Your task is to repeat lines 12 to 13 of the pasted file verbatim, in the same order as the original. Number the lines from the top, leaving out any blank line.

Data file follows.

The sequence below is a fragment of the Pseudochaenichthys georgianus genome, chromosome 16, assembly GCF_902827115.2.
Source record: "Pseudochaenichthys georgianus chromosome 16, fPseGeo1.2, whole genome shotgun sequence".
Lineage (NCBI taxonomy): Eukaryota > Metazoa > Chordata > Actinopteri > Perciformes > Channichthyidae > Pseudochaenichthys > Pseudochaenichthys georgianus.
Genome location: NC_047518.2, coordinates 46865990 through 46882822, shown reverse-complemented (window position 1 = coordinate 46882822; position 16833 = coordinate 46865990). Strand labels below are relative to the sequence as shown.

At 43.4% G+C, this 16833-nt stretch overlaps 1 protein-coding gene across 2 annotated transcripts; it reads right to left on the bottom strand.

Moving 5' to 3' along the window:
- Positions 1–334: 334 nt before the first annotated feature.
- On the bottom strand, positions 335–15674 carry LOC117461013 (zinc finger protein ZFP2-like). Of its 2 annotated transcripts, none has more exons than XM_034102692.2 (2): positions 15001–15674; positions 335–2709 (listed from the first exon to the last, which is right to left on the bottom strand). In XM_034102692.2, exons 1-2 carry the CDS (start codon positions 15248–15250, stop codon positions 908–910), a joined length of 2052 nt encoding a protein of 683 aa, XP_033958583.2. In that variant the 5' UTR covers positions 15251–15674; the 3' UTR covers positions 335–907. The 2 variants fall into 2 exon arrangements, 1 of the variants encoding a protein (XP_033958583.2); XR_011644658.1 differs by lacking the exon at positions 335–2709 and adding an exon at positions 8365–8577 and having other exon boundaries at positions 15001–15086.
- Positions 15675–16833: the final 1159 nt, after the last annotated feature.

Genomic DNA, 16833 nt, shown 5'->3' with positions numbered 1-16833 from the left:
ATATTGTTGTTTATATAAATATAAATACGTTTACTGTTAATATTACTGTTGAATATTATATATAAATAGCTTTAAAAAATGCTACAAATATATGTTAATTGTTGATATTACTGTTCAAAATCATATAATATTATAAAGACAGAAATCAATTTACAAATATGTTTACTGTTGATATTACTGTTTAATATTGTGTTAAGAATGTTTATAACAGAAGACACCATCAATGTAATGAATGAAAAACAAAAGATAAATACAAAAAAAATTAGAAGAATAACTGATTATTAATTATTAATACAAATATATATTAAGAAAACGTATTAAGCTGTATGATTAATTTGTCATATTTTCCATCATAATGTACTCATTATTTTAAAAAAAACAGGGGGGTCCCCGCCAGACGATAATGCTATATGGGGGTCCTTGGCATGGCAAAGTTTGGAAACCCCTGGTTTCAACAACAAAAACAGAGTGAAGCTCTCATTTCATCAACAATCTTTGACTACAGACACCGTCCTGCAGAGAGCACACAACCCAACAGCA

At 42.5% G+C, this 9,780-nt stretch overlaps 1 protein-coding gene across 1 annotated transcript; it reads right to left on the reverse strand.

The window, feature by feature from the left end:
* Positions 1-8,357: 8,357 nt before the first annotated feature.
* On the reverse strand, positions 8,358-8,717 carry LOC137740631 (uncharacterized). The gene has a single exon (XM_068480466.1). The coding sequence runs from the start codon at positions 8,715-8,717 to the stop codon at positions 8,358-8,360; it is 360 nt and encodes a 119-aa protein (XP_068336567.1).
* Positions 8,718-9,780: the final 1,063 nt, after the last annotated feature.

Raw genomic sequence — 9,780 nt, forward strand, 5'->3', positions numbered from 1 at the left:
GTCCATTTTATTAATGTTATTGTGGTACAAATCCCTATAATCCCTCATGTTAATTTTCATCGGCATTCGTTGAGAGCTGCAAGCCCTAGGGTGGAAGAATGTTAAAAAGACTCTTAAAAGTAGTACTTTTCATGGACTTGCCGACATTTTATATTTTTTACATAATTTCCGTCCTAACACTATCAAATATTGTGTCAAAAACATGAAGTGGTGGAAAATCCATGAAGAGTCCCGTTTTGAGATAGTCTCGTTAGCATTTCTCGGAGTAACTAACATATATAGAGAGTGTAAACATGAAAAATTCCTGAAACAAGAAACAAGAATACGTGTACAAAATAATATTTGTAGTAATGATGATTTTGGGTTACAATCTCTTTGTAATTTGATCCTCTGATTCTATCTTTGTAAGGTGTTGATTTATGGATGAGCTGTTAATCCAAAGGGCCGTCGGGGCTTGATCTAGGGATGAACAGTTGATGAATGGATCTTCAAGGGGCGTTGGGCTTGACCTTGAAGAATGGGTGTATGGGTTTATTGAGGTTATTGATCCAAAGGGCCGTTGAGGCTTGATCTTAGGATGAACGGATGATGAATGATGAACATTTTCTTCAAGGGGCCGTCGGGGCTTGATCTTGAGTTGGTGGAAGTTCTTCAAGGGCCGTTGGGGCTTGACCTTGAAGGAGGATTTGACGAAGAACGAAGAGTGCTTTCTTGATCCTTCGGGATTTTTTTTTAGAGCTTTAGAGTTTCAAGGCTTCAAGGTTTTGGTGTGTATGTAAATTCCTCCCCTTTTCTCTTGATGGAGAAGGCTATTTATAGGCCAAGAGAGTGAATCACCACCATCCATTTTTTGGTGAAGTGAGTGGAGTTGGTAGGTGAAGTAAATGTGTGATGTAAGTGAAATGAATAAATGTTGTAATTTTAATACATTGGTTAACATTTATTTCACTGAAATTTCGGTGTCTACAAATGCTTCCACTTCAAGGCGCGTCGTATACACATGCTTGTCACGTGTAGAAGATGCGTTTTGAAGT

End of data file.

At 42.5% G+C, this 9,780-nt stretch overlaps 1 protein-coding gene across 1 annotated transcript; it reads right to left on the reverse strand.

The window, feature by feature from the left end: